This afternoon we motored past Tiryns, the setting of my online first draft, Healing Knowledge.
Tiryns is a small burp of a hill in a wide, flat plain next to the Aegean Sea. In ancient times the hill was higher, the beach was much closer, and the wide, flat plain was mostly swamp. It is easy for me to see First accompanying his father down to meet the Trade People boat, or to follow the people of "Tirynthos" up to the acropolis for the bull game.
In ancient Corinth today it rained, and the highlight was a bedraggled stray dog, one of many in this country which lets its dogs have their freedom. We shivered as we slipped over the ancient paving stones in Corinth's ancient "mall," the Roman forum there. Up above us, Acrocorinth, a once-volcanic outcrop, was shrouded in cloud.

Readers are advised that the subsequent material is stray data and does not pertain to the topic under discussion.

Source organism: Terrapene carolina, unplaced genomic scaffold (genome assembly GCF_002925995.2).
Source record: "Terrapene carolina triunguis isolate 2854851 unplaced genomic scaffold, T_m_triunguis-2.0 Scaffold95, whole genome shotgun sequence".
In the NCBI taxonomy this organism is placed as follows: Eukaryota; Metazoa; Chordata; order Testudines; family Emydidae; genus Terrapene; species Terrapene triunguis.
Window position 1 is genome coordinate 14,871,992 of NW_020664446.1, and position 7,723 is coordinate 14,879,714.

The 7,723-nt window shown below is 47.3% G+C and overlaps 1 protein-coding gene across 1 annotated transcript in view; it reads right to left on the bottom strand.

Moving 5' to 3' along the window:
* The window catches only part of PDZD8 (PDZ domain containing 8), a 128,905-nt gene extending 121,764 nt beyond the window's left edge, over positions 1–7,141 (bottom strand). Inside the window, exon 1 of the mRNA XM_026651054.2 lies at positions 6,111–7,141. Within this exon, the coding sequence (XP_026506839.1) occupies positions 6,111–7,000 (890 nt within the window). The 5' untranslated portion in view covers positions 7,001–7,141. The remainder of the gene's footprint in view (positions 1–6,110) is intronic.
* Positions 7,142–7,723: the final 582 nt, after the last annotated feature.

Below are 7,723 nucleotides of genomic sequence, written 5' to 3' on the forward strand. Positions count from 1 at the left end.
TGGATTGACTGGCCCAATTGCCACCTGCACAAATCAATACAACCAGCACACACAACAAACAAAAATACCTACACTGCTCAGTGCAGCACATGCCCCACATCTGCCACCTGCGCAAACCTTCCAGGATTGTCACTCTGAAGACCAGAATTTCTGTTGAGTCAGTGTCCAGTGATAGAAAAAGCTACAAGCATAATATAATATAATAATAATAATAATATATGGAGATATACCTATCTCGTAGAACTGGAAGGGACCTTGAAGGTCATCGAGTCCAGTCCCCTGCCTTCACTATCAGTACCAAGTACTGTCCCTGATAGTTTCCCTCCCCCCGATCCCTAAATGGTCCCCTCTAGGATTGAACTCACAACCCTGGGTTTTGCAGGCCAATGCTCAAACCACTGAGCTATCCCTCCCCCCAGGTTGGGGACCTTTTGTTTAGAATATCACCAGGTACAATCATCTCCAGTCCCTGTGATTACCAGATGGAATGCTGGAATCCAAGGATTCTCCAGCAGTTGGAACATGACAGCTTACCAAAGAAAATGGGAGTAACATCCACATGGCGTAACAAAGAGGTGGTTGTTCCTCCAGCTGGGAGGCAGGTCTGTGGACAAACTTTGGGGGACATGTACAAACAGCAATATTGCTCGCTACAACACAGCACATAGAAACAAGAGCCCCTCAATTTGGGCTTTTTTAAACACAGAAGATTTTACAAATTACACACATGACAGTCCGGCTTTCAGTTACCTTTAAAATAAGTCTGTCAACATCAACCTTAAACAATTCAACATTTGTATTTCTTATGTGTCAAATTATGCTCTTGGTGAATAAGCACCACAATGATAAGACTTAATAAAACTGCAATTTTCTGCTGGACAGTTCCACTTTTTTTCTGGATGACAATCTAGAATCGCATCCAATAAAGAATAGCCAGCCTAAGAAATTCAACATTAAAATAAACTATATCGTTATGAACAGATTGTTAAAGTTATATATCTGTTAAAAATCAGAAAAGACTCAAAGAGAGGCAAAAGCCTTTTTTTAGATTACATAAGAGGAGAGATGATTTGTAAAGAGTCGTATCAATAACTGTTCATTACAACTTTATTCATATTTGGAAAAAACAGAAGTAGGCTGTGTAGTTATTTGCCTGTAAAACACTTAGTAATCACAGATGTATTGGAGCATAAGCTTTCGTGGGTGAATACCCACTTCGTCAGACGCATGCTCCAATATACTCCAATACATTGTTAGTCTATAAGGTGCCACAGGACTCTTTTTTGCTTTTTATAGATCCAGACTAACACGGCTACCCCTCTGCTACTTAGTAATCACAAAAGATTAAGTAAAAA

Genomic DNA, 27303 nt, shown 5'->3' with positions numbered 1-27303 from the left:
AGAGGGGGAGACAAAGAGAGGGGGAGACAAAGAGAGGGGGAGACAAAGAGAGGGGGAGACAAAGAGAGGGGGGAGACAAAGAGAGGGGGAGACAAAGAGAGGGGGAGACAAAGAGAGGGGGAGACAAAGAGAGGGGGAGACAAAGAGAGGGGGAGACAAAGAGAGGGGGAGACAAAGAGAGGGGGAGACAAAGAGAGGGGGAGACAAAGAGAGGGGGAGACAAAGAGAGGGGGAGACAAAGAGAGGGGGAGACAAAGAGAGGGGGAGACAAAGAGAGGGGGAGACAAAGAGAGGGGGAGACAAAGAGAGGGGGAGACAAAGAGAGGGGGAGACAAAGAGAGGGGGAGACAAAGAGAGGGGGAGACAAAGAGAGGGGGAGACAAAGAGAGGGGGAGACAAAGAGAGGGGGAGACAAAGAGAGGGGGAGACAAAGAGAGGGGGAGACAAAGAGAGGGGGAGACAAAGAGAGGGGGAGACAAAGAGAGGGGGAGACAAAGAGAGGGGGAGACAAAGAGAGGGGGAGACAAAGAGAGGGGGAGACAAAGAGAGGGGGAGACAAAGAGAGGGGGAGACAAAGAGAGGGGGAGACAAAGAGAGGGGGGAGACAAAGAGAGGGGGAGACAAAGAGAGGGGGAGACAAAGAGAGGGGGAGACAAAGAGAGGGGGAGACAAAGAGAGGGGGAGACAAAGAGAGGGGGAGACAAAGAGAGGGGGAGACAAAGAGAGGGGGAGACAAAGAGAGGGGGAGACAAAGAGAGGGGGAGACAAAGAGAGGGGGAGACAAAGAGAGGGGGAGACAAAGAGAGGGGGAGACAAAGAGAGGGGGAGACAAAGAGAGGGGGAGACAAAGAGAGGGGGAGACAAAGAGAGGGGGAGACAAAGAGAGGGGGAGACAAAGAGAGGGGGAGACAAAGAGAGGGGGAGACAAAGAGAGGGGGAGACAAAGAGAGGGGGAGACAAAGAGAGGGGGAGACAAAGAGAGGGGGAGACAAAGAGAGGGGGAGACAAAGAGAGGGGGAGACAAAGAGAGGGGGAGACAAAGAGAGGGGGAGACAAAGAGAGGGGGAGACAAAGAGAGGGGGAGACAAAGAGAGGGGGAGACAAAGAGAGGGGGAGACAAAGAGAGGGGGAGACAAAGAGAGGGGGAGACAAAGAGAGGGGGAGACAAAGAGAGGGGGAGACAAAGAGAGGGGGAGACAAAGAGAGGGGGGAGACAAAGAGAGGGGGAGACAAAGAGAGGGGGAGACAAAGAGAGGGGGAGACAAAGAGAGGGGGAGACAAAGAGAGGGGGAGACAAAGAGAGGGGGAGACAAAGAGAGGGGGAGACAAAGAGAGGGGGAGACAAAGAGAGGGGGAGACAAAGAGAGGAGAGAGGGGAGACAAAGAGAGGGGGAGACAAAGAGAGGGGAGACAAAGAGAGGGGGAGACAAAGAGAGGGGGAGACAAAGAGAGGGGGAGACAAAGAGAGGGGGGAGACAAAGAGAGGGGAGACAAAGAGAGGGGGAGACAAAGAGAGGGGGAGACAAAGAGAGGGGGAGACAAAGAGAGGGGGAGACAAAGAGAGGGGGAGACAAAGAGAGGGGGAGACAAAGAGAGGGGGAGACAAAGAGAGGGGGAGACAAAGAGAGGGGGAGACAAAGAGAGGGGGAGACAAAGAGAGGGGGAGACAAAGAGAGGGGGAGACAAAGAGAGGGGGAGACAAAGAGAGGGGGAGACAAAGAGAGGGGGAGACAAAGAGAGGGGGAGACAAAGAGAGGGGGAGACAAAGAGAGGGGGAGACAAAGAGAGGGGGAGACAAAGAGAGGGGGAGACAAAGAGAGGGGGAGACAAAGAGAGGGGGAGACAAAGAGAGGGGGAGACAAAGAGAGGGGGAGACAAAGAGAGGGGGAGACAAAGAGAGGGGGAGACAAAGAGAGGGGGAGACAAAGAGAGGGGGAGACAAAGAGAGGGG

The morning was somewhat redeemed by the view of the Corinth canal from our lunch restaurant, and by the serviceable calamari I ordered, liberally squeezed with lemon.
When we got to Nafplion, first capitol of the Greek Republic, the rain stopped and we got a chance to go up the 999 steps to Palamede, the Venetian castle. The students were suitably impressed by the view of much wine-dark water.
Now for a shower to wash off the Palamede sweat, and then dinner. Mycenae tomorrow, and then on to Olympia.
(The title of the post refers to the instructions in our hotel about fire safety.)